Non-profit organization Coptic Solidarity has filed formal complaints with the International Olympic Committee (IOC) and FIFA alleging that Coptic Christian athletes in Egypt face “systematic religious discrimination.”
Coptic Solidarity is “a non-profit organization supporting those in Egypt working for upholding values of freedom and equality, and the protection of the fundamental rights of all Egyptian citizens.”
According to a press release from the organization, numerous Coptic athletes have submitted complaints regarding their “exclusion” from Egyptian sports, including football, which is Egypt’s most popular and most widely-followed sport.
“Despite successfully passing all selection stages, these athletes have been excluded from national and international competition for no reason other than their religious background,” the press release reads.
The organization goes on to say that Egypt’s Olympic Mission to the 2016 Summer Olympics in Rio de Janeiro and the 2012 Olympics in London did not include any Copts, while Copts have also been excluded from holding coach and trainer positions in any clubs in the country’s premier league.
As a result of these circumstances, which Coptic Solidarity maintains cannot be a statistical anomaly and is instead the result of “deep-rooted discrimination” in Egyptian society, the organization has called on the IOC and FIFA to urgently send investigative committees to Egypt to look into this matter.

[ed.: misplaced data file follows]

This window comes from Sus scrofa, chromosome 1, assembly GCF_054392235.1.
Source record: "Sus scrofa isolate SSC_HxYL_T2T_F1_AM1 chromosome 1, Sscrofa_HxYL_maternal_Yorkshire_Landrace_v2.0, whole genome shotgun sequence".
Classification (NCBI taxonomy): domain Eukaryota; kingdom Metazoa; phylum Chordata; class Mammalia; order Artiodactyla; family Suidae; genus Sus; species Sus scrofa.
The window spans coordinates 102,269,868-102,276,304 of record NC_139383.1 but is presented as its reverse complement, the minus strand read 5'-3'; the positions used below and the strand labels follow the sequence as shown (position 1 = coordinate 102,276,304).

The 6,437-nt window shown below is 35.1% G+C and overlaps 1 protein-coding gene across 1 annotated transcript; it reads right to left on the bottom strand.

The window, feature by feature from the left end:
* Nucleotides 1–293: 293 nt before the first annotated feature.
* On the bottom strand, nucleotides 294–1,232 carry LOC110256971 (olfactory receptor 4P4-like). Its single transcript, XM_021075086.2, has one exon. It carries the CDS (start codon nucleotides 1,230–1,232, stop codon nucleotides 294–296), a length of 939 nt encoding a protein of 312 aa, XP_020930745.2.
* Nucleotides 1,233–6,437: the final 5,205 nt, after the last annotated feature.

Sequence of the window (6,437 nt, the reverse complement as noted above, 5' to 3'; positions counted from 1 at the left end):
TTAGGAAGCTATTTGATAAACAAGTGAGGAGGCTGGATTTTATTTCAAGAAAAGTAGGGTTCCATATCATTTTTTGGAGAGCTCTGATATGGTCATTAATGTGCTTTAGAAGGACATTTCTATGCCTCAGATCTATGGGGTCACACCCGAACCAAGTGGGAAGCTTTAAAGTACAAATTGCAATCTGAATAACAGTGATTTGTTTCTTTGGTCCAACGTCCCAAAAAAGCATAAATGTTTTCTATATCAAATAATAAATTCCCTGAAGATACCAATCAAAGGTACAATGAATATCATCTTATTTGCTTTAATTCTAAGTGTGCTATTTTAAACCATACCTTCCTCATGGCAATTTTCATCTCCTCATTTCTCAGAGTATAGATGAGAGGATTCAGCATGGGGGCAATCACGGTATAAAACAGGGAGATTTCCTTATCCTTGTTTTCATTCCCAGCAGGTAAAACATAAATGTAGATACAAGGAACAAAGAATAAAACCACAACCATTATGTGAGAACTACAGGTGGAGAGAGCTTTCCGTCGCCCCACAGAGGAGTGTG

“The infusion of religious bigotry into sports has become all too pervasive in Egypt, and is undermining the very meaning of sportsmanship. The shameful action of Egypt’s judoka, Islam El Shehaby in refusing to shake hands with his Israeli counterpart at the 2016 Olympic Games was condemned worldwide, yet in Egypt celebrated as a contrived religious victory,” the statement reads. “Religious intolerance and discrimination are contrary to the values and principles upon which the Olympics and FIFA were founded.”
Coptic Christians comprise approximately 16 percent of Egypt’s overall population but many feel that the Christian community is often marginalized from public life. Sectarian tension between Muslims and Christians has also been rife over the past decade, with Muslims often instigating violence against Christians, particularly in rural areas of the country.